Reviewed by David Maclaine
The Viking is the novel whose adaptation into a screenplay by Calder Willingham became the rousing action film The Vikings, with Kirk Douglas, Tony Curtis and Ernest Borgnine. The film, with its scenes of ax-throwing, oar-running, and a thrilling assault on an anachronistic castle, lured many of us into our first love for Viking lore, and it's heartening to be able to report that the original novel by Edison Marshall is a worthwhile read. Marshall tackles the great saga of how the mighty sea-rover Ragnar Lodbrok met his doom, a fall that led in turn to the destruction of the Kingdom of Northumbria. He spins the plot around a slave in Ragnar's household named Ogier, whose mysterious origin is hinted at early and whose early escape from doom will not surprise anyone who grasps the simple requirements of a tale told in first-person form. As in the film there is a bloody falcon attack, a struggle to survive a tide-pool ordeal, a harsh mutilation, and some crucial scenes in the fog where a compass prototype proves invaluable. The final twist when the hero's parentage is revealed surprises only in how far it goes: think Oedipus cubed.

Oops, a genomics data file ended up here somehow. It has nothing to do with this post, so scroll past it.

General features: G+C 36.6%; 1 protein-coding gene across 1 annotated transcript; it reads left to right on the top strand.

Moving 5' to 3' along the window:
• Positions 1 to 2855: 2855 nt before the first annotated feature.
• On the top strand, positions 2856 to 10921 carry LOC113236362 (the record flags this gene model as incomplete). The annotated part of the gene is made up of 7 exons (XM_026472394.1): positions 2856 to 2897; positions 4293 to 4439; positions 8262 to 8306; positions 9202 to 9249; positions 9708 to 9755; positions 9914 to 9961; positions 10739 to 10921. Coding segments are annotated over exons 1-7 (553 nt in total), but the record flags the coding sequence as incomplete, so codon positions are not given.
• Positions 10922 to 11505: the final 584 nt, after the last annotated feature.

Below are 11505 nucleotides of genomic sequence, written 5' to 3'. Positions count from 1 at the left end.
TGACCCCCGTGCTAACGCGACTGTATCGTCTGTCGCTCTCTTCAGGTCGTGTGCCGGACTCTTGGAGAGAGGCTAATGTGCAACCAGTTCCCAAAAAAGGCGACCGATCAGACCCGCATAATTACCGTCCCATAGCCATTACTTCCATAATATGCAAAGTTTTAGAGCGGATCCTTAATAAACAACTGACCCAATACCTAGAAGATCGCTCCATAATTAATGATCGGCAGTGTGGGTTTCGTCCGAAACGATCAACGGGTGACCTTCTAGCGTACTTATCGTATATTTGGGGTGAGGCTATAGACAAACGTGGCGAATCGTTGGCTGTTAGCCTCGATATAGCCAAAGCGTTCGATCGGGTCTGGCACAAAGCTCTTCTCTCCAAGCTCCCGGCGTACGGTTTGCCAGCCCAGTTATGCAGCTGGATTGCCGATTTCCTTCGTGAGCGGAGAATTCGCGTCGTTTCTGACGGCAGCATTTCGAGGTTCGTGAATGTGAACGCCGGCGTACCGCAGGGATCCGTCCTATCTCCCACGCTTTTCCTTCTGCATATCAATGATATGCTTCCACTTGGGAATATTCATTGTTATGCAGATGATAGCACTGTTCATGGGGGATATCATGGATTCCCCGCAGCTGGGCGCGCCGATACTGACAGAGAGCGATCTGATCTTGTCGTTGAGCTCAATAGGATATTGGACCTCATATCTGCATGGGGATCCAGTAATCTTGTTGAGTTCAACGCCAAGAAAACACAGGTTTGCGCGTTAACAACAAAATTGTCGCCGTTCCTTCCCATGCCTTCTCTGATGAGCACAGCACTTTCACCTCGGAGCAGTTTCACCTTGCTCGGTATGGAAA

Marshall's prose begins with a metaphoric resonance that fits the period, but by the time he treats the central love-story between Ogier and a captive Welsh princess he sometimes made me wonder whether there is an adjective form for poesy, to be used when poetic language crosses that line. Among the welcome elements of The Viking are its inclusion of a famous raid into the Mediterranean, and the author's earnest attempt to transform the famous death of Ragnar into something a bit less absurd than the saga original for those who know a little natural history. He doesn't fully succeed, but the novel is still an engaging transformation of some crucial tales at the center of the Viking Age. (1951, 380 pages)More about The Viking at Amazon.com